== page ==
|Wooden's Wisdom - Volume 10
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"BELIEF + ACTION = INTEGRITY" (JOHN THOMPSON)
John Wooden Video Clip (2 min. 20 sec.): Coach Wooden explains the importance of Self-Control. My favorite block in the Pyramid of Success.
John Thompson was the basketball coach at Georgetown University from 1972 through 1999. In 1984 he became the first African American coach to win a major collegiate championship, capturing the NCAA men's division one basketball championship. Coach Thompson was elected into the Basketball Hall of Fame in 1999.
Thompson took the helm of a Georgetown basketball program that had finished its previous season with a record of 3-23. Over the next 27 years, Thompson's teams went 596-239 (.714) while running off a streak of 24 Postseason appearances - 20 in the NCAA tournament (including three appearances in the national championship game).
Coach Thompson is legendary amongst his peers for his integrity because of the extraordinary level at which he followed up his beliefs with his actions.
Coach Thompson told recruits they would be given two years to show they were putting their education to good lifelong use. He advised them that if they were not doing honest battle with the books in their first two years, they would be invited to attend a different school. 97% of his four-year players graduated during his 27 years as the head coach.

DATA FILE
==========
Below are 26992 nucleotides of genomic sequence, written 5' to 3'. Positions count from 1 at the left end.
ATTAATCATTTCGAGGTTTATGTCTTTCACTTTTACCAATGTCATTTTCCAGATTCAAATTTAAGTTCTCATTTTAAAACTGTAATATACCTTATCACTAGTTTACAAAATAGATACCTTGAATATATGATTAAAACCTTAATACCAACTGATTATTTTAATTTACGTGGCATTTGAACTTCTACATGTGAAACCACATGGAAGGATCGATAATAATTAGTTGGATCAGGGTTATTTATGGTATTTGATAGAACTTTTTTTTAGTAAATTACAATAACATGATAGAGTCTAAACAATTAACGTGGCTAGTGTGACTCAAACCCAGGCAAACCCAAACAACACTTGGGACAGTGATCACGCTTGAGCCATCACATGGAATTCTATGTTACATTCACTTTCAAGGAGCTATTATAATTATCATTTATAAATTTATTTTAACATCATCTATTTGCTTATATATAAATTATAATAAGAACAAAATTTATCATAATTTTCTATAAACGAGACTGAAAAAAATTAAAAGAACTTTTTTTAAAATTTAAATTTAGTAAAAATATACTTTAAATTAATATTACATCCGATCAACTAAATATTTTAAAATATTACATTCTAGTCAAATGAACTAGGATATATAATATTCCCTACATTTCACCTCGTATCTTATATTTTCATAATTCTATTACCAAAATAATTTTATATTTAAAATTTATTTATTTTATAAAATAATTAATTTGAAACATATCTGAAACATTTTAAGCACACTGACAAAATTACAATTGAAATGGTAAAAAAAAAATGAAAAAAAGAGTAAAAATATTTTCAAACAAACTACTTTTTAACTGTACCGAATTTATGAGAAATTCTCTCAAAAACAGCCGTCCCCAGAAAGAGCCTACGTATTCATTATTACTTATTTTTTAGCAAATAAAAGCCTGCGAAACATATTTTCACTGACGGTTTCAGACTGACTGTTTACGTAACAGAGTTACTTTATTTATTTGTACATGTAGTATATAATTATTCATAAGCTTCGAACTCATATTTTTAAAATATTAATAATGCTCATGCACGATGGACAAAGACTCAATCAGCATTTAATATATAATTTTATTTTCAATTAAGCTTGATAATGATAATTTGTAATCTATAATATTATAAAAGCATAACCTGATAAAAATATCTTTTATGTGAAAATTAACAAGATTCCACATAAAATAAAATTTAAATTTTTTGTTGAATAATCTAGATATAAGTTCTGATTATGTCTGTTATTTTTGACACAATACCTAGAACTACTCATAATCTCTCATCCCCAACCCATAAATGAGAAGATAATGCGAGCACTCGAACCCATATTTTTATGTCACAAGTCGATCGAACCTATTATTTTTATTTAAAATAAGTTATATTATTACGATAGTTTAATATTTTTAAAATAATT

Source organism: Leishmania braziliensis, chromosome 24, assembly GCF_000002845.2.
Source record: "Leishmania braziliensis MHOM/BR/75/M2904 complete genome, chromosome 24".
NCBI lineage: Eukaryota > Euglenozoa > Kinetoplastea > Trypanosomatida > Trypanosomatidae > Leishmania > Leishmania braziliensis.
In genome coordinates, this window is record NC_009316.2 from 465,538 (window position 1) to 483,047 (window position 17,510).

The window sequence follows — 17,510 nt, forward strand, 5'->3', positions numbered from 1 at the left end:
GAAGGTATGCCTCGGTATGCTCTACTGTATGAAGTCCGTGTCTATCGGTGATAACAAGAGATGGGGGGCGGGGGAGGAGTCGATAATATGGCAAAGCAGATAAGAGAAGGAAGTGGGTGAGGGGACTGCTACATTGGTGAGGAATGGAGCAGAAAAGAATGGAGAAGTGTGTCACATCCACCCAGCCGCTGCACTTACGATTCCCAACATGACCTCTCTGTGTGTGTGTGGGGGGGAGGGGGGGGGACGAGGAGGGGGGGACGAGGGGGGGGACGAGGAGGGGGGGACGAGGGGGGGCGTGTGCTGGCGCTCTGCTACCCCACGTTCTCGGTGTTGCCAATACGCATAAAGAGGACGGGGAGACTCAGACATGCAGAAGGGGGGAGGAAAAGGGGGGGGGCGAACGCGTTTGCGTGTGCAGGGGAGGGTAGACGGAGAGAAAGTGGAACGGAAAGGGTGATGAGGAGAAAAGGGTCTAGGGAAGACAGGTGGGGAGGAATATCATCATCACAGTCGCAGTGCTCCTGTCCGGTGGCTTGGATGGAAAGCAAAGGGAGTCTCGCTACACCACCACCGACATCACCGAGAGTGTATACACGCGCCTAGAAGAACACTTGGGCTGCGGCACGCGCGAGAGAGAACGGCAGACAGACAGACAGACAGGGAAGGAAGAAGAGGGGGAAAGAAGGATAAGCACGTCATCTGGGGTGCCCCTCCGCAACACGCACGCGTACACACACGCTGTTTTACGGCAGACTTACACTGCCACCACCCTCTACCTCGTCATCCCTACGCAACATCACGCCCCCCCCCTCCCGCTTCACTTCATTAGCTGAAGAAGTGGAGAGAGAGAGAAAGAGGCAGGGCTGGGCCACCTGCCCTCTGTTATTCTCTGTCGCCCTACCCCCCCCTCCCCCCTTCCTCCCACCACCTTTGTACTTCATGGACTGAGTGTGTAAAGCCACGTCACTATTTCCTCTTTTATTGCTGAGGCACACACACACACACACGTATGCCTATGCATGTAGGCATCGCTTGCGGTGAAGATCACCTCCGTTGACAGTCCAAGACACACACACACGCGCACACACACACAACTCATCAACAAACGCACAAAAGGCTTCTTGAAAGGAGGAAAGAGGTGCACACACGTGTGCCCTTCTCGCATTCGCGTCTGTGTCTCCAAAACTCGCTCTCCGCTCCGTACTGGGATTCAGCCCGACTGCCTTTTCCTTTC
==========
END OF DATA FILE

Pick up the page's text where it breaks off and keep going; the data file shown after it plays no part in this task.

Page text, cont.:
In 1983, Thompson pulled his team off the court after multiple racist signs targeting his player, Patrick Ewing, were displayed by Villanova fans. The Georgetown Team returned to the court after all the signs were removed.
On January 14, 1989, before the start of Georgetown's home game against Boston College, Thompson walked off the Capital Centre floor and turned the coaching duties over to assistant Mike Riley. Thompson was protesting the NCAA's Proposition 42, which would prohibit partial academic qualifiers from receiving a scholarship while they sat out their freshman year athletically to focus on academics. A rule that he found to be both unfounded and unfairly attacking African American youth and their opportunity at an education. According to the Washington Post, 90 percent of the 600 student athletes impacted by the rule were African American. Precipitated by Thompson's protest the NCAA modified the rule in 1990.
In the late 1980s, Thompson invited noted Washington, D.C. drug lord Rayful Edmond III to his on-campus office and told him to stop trying to associate with any of his players socially and to stop wearing any Georgetown apparel. Thompson did not care about Edmond's crew's violent reputation or propensity to commit murder (his crew was connected to at least forty homicides).
Edmond never again attempted to associate with another Hoyas player or wear Hoya gear. It was believed that Thompson was the only person to stand up to Edmond without consequence.
Do you back up your beliefs with action?
Yours in Coaching,
Life is a struggle for peace,
Edgar Allen Guest (1881-1959)
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